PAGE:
A high school teacher in Salinas Valley has quit her job and moved out of state over what she called “leftist indoctrination” of students in California classrooms through “ethnic studies” programs.
Kali Fontanilla, 39, told The Epoch Times that she taught in the state for about 15 years, but left her teaching position at Rancho San Juan High School in Salinas, California, and moved to Florida this year after being threatened and bullied on social media for opposing critical race theory (CRT) components in the ethnic studies program and denouncing the group Black Lives Matter (BLM).
“When all the BLM riots started happening, I started very publicly speaking against the organization, basically saying they’re calling to abolish the police and defund the police,” Fontanilla said. “I got called a rightwing piece of [expletive] and all kinds of stuff.”
Officials at the Salinas Union High School District (SUHSD) have repeatedly denied that its ethnic studies curriculum is based on CRT. However, some parents, grandparents, and concerned citizens joined Fontanilla in speaking out and showed up at a recent board meeting to oppose the curriculum.
Fontanilla wrote a letter to SUHSD that was read aloud in public comments at the school board meeting on June 22.
“I’m a minority voice, not because I’m a black teacher, but because I believe that allowing all of this CRT and BLM indoctrination in the classroom is unbalanced, too political, and will only do more harm in race relations and alienating our students that may not agree with these movements,” she wrote. “I’m a minority because I cannot speak out against this without fear of consequence.
“I have seen lessons given to our students that glorify the founder of BLM’s Patrisse Cullors even though she’s an admitted trained Marxist, practices hate speech against all police officers, and is the founder of a far-left organization.”
According to the Cornell Law School Legal Information Institute, CRT originally developed from critical legal studies, which formed in the 1970s. As described in the Stanford Encyclopedia of Philosophy, critical theories are largely rooted in ideas inspired by Marxism, with stated objectives such as “explain[ing] what is wrong with current social reality” and providing “achievable practical goals for social transformation.”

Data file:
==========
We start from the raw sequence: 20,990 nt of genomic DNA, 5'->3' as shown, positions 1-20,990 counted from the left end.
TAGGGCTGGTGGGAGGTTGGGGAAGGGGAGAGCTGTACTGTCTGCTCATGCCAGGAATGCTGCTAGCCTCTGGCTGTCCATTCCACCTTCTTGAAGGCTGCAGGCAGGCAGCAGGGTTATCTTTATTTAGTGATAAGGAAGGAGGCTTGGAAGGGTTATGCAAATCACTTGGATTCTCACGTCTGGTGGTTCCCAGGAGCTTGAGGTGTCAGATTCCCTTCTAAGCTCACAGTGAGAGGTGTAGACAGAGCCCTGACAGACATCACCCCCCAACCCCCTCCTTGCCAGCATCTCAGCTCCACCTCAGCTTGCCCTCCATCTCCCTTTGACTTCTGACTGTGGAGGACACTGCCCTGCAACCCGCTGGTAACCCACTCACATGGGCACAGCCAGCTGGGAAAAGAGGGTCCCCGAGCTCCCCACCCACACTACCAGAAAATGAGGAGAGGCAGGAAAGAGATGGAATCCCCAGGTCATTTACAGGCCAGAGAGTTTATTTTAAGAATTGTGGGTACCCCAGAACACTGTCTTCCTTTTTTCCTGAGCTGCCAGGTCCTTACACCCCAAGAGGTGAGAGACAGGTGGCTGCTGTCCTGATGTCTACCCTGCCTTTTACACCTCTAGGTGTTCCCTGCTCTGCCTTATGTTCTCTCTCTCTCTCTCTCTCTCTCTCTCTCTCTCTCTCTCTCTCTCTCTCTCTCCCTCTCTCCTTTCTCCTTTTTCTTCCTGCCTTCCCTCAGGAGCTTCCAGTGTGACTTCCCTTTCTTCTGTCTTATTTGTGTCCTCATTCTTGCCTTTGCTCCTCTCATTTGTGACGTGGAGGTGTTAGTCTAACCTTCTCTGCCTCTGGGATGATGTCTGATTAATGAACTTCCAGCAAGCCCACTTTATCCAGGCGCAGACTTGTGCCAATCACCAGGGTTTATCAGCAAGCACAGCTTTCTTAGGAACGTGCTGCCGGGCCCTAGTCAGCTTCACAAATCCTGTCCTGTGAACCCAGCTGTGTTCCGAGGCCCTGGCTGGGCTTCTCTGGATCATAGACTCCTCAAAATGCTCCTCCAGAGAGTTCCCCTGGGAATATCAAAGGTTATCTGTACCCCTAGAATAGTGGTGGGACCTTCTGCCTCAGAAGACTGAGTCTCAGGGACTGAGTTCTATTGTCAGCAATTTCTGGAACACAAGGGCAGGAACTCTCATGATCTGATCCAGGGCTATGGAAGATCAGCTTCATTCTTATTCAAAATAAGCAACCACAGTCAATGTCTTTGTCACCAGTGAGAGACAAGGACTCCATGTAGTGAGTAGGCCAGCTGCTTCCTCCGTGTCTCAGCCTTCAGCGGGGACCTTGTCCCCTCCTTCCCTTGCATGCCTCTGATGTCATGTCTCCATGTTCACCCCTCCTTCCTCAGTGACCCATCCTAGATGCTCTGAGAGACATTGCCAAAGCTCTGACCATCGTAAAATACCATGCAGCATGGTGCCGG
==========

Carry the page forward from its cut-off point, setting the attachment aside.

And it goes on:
While Marx focused on class struggles between the “bourgeois” and the “proletariat,” CRT focuses on the struggle between white “oppressors” and “oppressed” other races.
In recent years, CRT has gained support among left-wing activist groups, academia, and some government representatives. But many other activists, intellectuals, and parents of school children are increasingly speaking out against CRT. Several states have banned CRT in public schools and other government institutions.
Cullors created the hashtag #BlackLivesMatter and co-founded BLM with Alicia Garza and Opal Tometi in 2013. In a 2018 interview with Democracy Now, she said her “mentor” is Eric Mann, a member of the radical-left militant groups Students for a Democratic Society and the Weather Underground, which bombed government buildings and police stations in the 1960s and 1970s.
In a 2015 interview with Jared Ball of The Real News, Cullors said: “We actually do have an ideological frame. Myself and Alicia, in particular, are trained organizers. We are trained Marxists. We are super-versed on, sort of, ideological theories, and I think that what we really tried to do is build a movement that could be utilized by many, many black folk.”
Cullors abruptly resigned from the BLM Global Network Foundation in May in the wake of allegations that BLM has funneled money to an art business managed by the father of her child, and that Cullors had spent $3.2 million to purchase four homes across the country since 2016.